Baked Duck Eggs, Bacon & Collard Greens

Sunday, September 03, 2017

Duck fat has been a mood this week in my kitchen. Duck fat roasted chicken wings. Duck fat roasted spatchcocked chicken. Duck fat roasted collard greens. I'm here for the duck fat. It's a savory, luscious fat that can be used in place of butter for many recipes. You don't have to cook a duck yourself to get it. Two of my regular grocery stores carry tubs of rendered duck fat in the refrigerated meats section, the same brand also ships if you can't find it. It's slightly more expensive than good butter, but a little goes a long way. Duck fat is a big part of my Whole30 experience, not just because it's a healthy cooking fat, but because it makes my dishes feel special when a lot of other things have been cut out.

Duck fat roasted collard greens was the inspiration for my brunch this morning. I made a pot earlier in the week, basically just a modified version of my oven roasted greens recipe:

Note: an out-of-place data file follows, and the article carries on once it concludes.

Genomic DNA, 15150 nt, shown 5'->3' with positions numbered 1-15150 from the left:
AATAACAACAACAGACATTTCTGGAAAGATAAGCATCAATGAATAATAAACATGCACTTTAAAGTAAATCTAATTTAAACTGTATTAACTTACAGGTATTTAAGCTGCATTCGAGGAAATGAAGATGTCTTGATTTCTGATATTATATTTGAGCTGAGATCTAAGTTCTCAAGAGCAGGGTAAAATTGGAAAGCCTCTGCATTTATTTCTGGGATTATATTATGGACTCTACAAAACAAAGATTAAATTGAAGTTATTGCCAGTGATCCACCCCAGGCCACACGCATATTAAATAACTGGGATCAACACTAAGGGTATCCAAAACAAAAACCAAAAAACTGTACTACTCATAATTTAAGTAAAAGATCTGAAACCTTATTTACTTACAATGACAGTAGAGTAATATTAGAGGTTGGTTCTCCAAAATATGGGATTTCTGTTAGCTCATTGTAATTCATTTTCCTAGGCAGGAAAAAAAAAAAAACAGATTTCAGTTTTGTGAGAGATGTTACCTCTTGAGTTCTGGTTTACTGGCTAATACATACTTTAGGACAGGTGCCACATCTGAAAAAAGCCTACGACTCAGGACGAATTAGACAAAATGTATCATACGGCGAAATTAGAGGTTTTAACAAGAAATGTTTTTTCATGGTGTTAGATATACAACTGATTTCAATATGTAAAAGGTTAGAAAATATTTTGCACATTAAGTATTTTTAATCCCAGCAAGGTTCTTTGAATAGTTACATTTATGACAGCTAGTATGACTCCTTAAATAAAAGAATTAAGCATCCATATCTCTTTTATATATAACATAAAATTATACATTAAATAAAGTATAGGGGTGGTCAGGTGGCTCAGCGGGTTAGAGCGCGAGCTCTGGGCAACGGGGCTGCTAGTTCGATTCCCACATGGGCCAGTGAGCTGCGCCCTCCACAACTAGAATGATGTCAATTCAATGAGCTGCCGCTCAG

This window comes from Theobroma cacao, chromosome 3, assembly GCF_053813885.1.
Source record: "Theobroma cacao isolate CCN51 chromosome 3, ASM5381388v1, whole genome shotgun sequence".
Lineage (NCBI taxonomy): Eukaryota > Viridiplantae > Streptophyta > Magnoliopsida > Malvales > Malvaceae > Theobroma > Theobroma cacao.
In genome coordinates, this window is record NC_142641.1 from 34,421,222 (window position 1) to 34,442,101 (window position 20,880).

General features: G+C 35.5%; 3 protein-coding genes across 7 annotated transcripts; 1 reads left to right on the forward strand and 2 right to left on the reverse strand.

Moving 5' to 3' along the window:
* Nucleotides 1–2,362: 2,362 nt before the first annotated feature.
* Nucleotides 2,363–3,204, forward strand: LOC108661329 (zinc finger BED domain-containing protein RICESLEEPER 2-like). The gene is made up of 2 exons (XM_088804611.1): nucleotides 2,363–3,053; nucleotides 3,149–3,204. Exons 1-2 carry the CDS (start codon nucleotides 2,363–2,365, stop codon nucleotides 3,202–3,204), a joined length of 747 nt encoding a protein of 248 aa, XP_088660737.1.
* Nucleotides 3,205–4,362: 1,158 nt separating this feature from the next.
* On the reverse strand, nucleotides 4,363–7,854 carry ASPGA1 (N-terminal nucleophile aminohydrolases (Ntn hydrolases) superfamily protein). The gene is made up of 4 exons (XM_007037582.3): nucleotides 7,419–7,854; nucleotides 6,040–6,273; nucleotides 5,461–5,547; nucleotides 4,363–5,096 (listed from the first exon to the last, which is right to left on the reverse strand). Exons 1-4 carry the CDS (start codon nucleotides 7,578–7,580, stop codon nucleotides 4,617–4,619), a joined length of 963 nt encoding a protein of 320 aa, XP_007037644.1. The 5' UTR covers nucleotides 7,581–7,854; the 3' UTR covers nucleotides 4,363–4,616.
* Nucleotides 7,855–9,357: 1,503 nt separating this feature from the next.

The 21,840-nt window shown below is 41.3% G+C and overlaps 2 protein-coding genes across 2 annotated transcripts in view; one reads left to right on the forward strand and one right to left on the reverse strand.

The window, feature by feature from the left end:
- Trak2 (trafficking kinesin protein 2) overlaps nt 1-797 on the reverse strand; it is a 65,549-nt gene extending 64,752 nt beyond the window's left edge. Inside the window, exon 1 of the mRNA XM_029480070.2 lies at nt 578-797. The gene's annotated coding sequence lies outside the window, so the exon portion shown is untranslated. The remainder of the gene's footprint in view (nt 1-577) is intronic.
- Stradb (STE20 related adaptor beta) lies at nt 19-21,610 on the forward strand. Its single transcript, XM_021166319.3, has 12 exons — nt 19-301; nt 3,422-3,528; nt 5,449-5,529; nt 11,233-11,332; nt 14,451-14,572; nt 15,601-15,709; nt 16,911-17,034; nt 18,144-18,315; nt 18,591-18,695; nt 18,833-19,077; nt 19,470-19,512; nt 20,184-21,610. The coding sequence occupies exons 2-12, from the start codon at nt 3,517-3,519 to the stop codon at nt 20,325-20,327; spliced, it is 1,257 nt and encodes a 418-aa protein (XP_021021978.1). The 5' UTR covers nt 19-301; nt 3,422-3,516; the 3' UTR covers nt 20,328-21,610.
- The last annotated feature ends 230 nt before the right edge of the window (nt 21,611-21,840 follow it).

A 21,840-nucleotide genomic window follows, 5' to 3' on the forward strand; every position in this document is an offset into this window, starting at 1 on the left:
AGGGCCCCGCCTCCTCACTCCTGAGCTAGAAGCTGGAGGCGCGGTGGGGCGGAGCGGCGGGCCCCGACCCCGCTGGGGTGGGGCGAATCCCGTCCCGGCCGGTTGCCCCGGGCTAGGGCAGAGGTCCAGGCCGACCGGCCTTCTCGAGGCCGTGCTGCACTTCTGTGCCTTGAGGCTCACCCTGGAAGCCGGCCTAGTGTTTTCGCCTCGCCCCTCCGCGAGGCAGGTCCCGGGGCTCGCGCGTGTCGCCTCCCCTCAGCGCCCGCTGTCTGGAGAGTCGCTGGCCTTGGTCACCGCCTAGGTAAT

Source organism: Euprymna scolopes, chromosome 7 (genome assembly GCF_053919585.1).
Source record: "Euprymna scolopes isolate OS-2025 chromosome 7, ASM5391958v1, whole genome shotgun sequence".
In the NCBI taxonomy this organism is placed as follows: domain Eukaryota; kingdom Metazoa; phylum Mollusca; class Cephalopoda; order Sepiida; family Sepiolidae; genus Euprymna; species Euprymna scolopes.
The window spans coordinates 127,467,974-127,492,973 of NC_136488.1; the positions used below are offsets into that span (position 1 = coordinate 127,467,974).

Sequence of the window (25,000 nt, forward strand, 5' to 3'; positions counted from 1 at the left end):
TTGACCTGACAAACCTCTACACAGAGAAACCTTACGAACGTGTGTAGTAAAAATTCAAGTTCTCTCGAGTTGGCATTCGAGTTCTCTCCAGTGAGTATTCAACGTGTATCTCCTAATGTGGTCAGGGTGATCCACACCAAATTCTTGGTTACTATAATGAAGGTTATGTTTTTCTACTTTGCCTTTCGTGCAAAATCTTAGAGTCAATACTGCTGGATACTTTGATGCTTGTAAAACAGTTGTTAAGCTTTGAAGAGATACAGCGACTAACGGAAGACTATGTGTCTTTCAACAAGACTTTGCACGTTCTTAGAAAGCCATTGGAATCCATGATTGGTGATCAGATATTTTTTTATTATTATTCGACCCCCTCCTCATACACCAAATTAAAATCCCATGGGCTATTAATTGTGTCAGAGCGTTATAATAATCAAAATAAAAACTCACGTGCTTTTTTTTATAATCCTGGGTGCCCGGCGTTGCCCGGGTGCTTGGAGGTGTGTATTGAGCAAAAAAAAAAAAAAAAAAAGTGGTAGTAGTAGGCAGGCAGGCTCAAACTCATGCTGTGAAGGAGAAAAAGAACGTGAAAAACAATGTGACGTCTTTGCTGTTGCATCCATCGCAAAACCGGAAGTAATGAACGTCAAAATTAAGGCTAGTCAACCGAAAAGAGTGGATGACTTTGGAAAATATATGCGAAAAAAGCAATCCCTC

Instead of olive oil and butter in the original recipe, I used duck fat. I also added about a cup and a half of homemade chicken stock, which added a tiny bit of pot liquor to the dish. The result was really silky greens with a deeply savory flavor that tasted like they'd simmered with meat all night. I'm on day 3 of my Whole30 today, which has gone remarkably well so far. The sugar cravings haven't been as terrible as I expected. Mornings still leave me scratching my head for ideas though. During the week I eat a lot of dinner leftovers for breakfast or just something quick like boiled eggs and fruit if I'm on the go. But on the weekends, it's hard to hang out at home all morning and feel like there's nothing "fun" to make. Cutting out sugar, dairy and grains alone eliminates just about everything I would usually put on a brunch menu. But I do love my eggs, so I try to work around that. My obsession with duck fat led me to grab some duck eggs at the store this week, plus I had an extra bag of collard greens left in the fridge. Baked duck eggs seemed like the logical next step, and that's exactly what I did.